Laparoscopic adenectomy: a novel technique for managing benign prostatic hyperplasia


Denis Rey, Department of Laparoscopic Urology, Saint Augustin centre, 114 Ave d’Ares, 33000 Bordeaux, France.


BPH affects ≈ 70% of men aged > 70 years and is a significant cause of morbidity for those with BPH of > 60 g [1,2]. It has traditionally been treated by suprapubic trans- or extravesical prostatectomy [3,4]. Despite improvements in perioperative care, the complication rate remains significant. Severe bleeding occurred in 11.6% of patients analysed in a recent multicentre retrospective study [5], with a transfusion rate of 8.2%; sepsis in 8.6% and a median hospitalization of 7 days after surgery were also reported. The progress in laparoscopic techniques now permits an extension of its use to complex oncology (radical prostatectomy) and reconstructive surgery [4]. The laparoscopic retropubic approach seems to be an excellent alternative to open surgery for treating obstructive prostatic hyperplasia of > 60–70 g and not reasonably treatable by TURP [6]. Patients with enlarged prostates (>60 g) scheduled for open prostatectomy were offered the option of a laparoscopic approach; we report the first five cases, with a description of the surgical procedure.


Prostate volume was determined before surgery by a DRE and TRUS; cystoscopy was not used systematically. The patient is placed in the dorsal lithotomy position with slightly raised legs, allowing a DRE. Insufflation is produced in the pre-peritoneal space by a Veress needle introduced 2 cm above the pubis, after passing the posterior fascia. The first 12-mm trocar is then placed with a modified open technique just below the umbilicus for the laparoscope. Dissection with the laparoscope has to be careful so as not to open the peritoneum. Three 5-mm ports are placed under visual control in the pre-peritoneal space (Fig. 1). The Retzius space is dissected and pre-prostatic fat removed (Fig. 2).

Figure 1.

The disposition of the trocars.

Figure 2.

The exposing of the cave of Retzius.

The prostatic capsule is opened 3–4 cm transversally according to prostate size. Haemostatic sutures are placed at the 5 and 7 o’clock positions. Coagulation is obtained by bipolar diathermy. For the first three patients the right index finger was introduced through a 2-cm suprapubic incision into the capsule, permitting enucleation of the adenoma as with the open technique (Fig. 3). After closing the incision, CO2 was again insufflated to control the section of the adenoma at the apex, which is always visible with the laparoscope. For the last two patients, enucleation was entirely under laparoscopic control without using the finger. The specimen was then placed in the lateral prostatic fossa to await removal. A 22 F irrigation catheter is then introduced (Fig. 4) and a running suture of 2–0 polyglactin used to close the prostatic capsule (Fig. 5). A suction drain is placed in the Retzius space by a lateral trocar. The bladder is irrigated as before with a saline solution. At the end of the procedure, the specimen is placed in a laparoscopic bag and extracted through the enlarged umbilical incision.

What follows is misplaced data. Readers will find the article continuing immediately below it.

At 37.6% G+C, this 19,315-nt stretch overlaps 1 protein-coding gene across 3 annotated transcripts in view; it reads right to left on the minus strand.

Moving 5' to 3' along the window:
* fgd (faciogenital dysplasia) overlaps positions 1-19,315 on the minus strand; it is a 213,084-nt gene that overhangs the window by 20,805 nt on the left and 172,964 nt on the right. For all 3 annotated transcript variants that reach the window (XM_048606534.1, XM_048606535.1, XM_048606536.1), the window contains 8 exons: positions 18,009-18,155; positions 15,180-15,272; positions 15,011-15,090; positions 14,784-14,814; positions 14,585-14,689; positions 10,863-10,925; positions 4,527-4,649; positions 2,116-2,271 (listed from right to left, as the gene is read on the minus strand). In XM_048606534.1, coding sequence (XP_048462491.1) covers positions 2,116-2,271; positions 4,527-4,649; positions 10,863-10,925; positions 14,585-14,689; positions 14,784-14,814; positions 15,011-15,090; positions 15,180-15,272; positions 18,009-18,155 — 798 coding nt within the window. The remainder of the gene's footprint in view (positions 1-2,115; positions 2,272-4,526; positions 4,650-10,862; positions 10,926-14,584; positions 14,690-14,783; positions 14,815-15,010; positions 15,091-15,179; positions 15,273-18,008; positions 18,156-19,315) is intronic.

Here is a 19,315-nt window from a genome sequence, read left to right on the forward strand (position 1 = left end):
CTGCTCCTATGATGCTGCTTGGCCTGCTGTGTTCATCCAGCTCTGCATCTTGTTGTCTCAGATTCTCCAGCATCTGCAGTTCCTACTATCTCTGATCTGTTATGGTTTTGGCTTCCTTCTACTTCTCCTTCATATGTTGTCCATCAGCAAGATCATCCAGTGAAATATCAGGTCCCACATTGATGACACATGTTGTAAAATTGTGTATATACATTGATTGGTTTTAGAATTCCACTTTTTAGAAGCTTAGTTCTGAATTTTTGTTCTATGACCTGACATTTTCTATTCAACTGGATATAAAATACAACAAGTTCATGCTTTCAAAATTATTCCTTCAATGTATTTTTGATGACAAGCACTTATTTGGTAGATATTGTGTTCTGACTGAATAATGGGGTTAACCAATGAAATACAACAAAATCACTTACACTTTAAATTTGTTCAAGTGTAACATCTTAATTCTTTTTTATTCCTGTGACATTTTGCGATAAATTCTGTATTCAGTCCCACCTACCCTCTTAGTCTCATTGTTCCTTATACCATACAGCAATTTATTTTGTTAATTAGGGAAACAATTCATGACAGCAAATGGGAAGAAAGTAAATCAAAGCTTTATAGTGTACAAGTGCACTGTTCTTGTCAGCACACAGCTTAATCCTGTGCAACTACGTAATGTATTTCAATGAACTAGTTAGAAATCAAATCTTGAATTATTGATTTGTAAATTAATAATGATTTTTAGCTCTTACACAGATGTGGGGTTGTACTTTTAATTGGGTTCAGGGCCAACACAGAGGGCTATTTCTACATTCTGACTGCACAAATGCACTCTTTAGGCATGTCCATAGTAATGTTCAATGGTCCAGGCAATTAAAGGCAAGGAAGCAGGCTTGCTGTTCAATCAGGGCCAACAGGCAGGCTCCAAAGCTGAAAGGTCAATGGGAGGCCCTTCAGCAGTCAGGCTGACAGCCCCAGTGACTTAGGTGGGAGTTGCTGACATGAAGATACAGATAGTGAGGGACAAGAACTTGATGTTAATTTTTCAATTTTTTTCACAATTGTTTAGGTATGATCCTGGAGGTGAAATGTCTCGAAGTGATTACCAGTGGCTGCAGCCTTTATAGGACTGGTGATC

Figure 3.

Enucleation by laparoscopic dissection of the adenoma; the extracapsular adenoma in extraperitoneal laparoscopic vision after enucleation.

Figure 4.

Introducing the bladder catheter into the prostatic capsule.

Figure 5.

The capsule is closed with a running suture.

In the five patients the adenoma was > 120 g in three and 60–120 g in the other two. The median (range) operative duration was 95 (125–55) min (55 for the last two interventions). After surgery no opioids were necessary; the urethral catheter was removed on the third day in all patients, with a return home the day after, with normal continence. No prostatic adenocarcinoma was encountered at the pathological examination. There was no blood transfusion or infection reported.